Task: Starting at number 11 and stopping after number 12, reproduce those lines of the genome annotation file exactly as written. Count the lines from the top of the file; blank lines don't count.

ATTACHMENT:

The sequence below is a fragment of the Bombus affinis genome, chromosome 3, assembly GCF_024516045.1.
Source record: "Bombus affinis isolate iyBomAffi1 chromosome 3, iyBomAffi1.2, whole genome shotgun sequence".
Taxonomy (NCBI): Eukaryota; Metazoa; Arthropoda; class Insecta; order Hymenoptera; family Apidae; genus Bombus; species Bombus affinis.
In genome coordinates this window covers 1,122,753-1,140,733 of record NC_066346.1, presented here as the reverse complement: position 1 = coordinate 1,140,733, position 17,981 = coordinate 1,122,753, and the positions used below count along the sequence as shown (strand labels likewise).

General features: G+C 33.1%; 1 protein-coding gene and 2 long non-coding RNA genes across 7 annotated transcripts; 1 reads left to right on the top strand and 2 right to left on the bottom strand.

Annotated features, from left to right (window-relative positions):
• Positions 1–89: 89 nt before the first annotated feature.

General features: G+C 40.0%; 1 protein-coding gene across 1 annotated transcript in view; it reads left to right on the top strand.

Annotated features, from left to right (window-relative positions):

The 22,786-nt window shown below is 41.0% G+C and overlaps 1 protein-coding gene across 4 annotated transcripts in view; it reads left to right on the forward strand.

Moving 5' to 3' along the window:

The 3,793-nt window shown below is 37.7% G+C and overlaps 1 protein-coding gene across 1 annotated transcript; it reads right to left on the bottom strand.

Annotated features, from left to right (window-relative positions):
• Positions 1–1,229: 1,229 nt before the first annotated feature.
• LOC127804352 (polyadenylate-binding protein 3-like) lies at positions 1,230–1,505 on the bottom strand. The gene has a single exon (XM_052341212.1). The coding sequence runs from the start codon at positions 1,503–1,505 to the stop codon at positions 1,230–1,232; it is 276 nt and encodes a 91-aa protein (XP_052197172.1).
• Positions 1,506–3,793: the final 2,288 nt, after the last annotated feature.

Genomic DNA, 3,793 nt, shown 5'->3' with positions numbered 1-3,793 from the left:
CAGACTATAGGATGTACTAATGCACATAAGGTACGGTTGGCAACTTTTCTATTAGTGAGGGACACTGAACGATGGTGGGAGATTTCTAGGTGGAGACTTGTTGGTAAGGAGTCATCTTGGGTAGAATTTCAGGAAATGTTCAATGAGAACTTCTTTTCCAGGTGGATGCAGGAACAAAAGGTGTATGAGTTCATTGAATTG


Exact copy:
Moving 5' to 3' along the window:

The 3,793-nt window shown below is 37.7% G+C and overlaps 1 protein-coding gene across 1 annotated transcript; it reads right to left on the bottom strand.